The EC began a public consultation on February 11, 2019, on the evaluation of food contact materials (FCM). The purpose of the evaluation is to assess whether the current EU legislative framework for FCMs is fit for purpose and delivers as expected. The evaluation covers the functioning of Regulation (EC) No 1935/2004 (Regulation) in its entirety and the rules and tools provided for by the legislation, such as specific implementing measures. It also examines the situation concerning materials for which there are no EU measures and which are subject to permitted national measures. The consultation targets all stakeholders groups with an interest in the FCM legislation.
Methylene chloride, also called dichloromethane, is a volatile chemical used in paint and coating removal products. In this final rule, EPA has determined that the use of methylene chloride in consumer paint and coating removal presents an unreasonable risk of injury to health due to acute human lethality. In order to address the unreasonable risk, EPA is prohibiting the manufacture (including import), processing, and distribution in commerce of methylene chloride for consumer paint and coating removal, including distribution to and by retailers; requiring manufacturers (including importers), processors, and distributors, except for retailers, of methylene chloride for any use to provide downstream notification of these prohibitions; and requiring recordkeeping. While EPA proposed a determination of unreasonable risk from the use of methylene chloride in commercial paint and coating removal, EPA is not finalizing that determination in this rule. EPA is soliciting comment, through an advance notice of proposed rulemaking (ANPRM) elsewhere in this issue of the Federal Register, on questions related to a potential training, certification, and limited access program as an option for risk management for all of the commercial uses of methylene chloride in paint and coating removal.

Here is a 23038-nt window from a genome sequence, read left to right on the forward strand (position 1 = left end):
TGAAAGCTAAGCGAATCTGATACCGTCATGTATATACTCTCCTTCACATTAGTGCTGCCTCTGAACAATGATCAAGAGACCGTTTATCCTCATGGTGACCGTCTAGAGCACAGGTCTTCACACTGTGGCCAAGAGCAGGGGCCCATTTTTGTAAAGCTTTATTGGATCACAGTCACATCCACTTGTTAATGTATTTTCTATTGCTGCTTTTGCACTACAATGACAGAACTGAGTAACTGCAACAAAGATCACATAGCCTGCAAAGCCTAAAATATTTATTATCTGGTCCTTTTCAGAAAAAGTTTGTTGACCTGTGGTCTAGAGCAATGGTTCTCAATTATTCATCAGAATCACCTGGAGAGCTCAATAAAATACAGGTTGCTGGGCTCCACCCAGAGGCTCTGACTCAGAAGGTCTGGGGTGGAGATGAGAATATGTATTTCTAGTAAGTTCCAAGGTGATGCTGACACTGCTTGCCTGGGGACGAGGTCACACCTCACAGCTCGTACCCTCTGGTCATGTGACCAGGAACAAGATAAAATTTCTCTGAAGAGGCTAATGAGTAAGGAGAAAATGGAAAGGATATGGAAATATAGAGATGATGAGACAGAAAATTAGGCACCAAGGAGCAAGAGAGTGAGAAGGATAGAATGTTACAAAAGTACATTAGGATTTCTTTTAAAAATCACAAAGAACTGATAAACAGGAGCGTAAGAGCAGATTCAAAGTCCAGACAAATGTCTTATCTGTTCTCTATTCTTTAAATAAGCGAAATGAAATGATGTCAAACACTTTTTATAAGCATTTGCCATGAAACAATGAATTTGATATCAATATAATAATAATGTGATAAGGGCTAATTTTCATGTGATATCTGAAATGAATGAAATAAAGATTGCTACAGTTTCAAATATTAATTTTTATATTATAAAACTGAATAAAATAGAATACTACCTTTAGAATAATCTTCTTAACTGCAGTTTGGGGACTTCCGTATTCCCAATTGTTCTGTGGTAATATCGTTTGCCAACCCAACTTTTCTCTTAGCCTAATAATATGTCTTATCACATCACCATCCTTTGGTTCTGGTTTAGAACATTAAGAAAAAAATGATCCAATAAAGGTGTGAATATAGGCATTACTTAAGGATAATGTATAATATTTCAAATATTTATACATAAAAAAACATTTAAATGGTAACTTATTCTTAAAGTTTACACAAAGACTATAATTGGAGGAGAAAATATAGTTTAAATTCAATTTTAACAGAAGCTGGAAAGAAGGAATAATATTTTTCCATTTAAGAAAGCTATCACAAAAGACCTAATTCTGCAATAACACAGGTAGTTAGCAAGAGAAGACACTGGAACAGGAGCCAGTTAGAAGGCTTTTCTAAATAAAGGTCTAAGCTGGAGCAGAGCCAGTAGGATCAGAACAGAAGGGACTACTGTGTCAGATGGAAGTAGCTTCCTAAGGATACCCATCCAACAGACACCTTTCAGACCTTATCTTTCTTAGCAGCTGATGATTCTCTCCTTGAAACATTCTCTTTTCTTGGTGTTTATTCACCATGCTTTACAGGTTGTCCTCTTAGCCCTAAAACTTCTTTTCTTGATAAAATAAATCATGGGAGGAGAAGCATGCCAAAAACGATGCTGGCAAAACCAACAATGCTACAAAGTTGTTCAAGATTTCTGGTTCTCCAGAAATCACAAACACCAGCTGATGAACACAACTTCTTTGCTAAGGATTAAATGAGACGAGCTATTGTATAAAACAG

Highlights of EPA’s FY 2018 enforcement accomplishments include:
- Commitments to treat, minimize, or properly dispose of over an estimated 540 million pounds of waste.
- Commitments to reduce, treat, or eliminate 268 million pounds of pollution (air, toxics, and water).
- Commitments to clean up over 244 million cubic yards of contaminated soil and water.
- Prevention of the illegal importation of approximately 2,200 vehicles and engines that fail to comply with EPA emissions standards.
- Reduction of exposure to lead through 140 enforcement actions impacting lead paint against renovation contractors, landlords, property managers, realtors, and others.
- Investment of nearly $4 billion in actions and equipment that achieve compliance with the law and control pollution.
- Cleanups and redevelopment at over 150 sites through use of Superfund enforcement tools.
- A total of 73 years of incarceration for individual criminal defendants.
Effective November 23, 2018, the Office of Environmental Health Hazard Assessment (OEHHA) is adding gentian violet and N-nitrosohexamethyleneimine to the list of chemicals known to the state to cause cancer for purposes of the Safe Drinking Water and Toxic Enforcement Act of 1986 (Proposition 65). At a public meeting on November 1, 2018, the Carcinogen Identification Committee (CIC) in its official capacity as the “state’s qualified experts” (SQE) determined that gentian violet and N-nitrosohexamethyleneimine were clearly shown by scientifically valid testing according to generally accepted principles to cause cancer.
Preparations for the 36th Session of the UN Sub-Committee of Experts on the Globally Harmonized System International
This notice is to advise interested persons that on Tuesday, November 13, 2018, OSHA will conduct a public meeting to discuss proposals in preparation for the 36th session of the United Nations Sub-Committee of Experts on the Globally Harmonized System of Classification and Labelling of Chemicals (UNSCEGHS) to be held December 5 through December 7, 2018, in Geneva, Switzerland. OSHA, along with the U.S. Interagency Globally Harmonized System of Classification and Labelling of Chemicals (GHS) Coordinating Group, plans to consider the comments and information gathered at this public meeting when developing the U.S. Government positions for the UNSCEGHS meeting. OSHA also will give an update on the Regulatory Cooperation Council (RCC).